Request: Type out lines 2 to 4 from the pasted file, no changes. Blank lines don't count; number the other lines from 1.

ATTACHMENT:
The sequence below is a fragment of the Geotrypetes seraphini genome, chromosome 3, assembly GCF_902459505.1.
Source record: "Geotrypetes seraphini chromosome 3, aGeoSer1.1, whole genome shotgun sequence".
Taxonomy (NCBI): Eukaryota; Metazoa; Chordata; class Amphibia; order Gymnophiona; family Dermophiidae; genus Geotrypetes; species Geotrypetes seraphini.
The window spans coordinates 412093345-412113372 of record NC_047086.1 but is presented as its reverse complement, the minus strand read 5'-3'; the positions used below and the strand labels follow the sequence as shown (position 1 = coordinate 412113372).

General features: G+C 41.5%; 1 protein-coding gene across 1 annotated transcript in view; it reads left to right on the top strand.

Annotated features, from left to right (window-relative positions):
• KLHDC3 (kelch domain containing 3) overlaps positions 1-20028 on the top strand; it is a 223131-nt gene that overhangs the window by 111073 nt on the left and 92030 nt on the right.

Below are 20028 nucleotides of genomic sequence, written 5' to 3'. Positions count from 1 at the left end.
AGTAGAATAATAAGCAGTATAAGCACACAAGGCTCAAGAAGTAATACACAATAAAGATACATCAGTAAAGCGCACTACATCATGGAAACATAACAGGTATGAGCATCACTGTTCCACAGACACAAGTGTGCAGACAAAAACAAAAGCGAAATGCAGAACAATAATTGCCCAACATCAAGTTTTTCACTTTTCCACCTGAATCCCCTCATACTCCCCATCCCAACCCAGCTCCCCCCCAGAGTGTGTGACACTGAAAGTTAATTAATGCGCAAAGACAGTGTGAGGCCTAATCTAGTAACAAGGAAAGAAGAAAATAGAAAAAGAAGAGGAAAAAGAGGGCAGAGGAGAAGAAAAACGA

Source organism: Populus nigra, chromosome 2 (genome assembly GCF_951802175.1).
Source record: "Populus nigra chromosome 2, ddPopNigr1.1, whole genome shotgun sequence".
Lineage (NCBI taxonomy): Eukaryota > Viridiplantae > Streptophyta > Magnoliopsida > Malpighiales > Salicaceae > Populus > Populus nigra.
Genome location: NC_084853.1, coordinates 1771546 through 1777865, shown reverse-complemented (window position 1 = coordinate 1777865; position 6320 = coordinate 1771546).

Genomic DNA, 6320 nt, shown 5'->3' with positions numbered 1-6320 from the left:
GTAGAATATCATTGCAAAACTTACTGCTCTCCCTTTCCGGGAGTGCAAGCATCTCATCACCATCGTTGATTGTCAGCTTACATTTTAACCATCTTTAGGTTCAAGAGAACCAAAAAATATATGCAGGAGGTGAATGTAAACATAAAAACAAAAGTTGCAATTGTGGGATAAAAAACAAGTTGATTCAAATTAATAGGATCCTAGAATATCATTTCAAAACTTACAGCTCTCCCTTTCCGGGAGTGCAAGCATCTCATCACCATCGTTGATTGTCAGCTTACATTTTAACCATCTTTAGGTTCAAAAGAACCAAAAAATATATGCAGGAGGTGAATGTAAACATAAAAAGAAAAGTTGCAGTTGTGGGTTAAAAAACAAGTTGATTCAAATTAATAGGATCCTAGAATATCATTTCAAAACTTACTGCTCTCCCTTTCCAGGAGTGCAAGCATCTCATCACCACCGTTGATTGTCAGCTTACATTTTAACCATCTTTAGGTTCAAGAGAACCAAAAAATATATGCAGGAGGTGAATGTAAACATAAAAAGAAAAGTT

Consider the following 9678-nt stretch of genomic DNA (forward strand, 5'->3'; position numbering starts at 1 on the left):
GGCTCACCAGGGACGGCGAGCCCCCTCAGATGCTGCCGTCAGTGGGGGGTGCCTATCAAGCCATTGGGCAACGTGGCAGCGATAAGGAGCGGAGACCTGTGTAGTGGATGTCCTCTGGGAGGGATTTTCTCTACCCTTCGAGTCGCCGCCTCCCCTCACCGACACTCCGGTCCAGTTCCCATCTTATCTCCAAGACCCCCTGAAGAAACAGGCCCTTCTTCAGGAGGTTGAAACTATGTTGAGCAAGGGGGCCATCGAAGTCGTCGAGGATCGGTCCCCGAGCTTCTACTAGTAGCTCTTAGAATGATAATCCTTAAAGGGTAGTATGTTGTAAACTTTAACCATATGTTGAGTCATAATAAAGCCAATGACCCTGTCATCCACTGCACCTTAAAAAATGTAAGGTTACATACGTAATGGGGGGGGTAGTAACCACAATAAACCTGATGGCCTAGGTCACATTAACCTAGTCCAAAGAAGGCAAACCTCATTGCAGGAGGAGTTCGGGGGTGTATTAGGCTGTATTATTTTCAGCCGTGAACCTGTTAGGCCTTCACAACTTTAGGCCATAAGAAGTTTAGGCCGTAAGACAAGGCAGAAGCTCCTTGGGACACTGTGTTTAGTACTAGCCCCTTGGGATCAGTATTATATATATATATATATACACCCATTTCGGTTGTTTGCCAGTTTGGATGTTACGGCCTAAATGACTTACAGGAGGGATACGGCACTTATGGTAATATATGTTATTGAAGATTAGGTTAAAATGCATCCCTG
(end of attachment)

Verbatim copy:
Source record: "Geotrypetes seraphini chromosome 3, aGeoSer1.1, whole genome shotgun sequence".
Taxonomy (NCBI): Eukaryota; Metazoa; Chordata; class Amphibia; order Gymnophiona; family Dermophiidae; genus Geotrypetes; species Geotrypetes seraphini.
The window spans coordinates 412093345-412113372 of record NC_047086.1 but is presented as its reverse complement, the minus strand read 5'-3'; the positions used below and the strand labels follow the sequence as shown (position 1 = coordinate 412113372).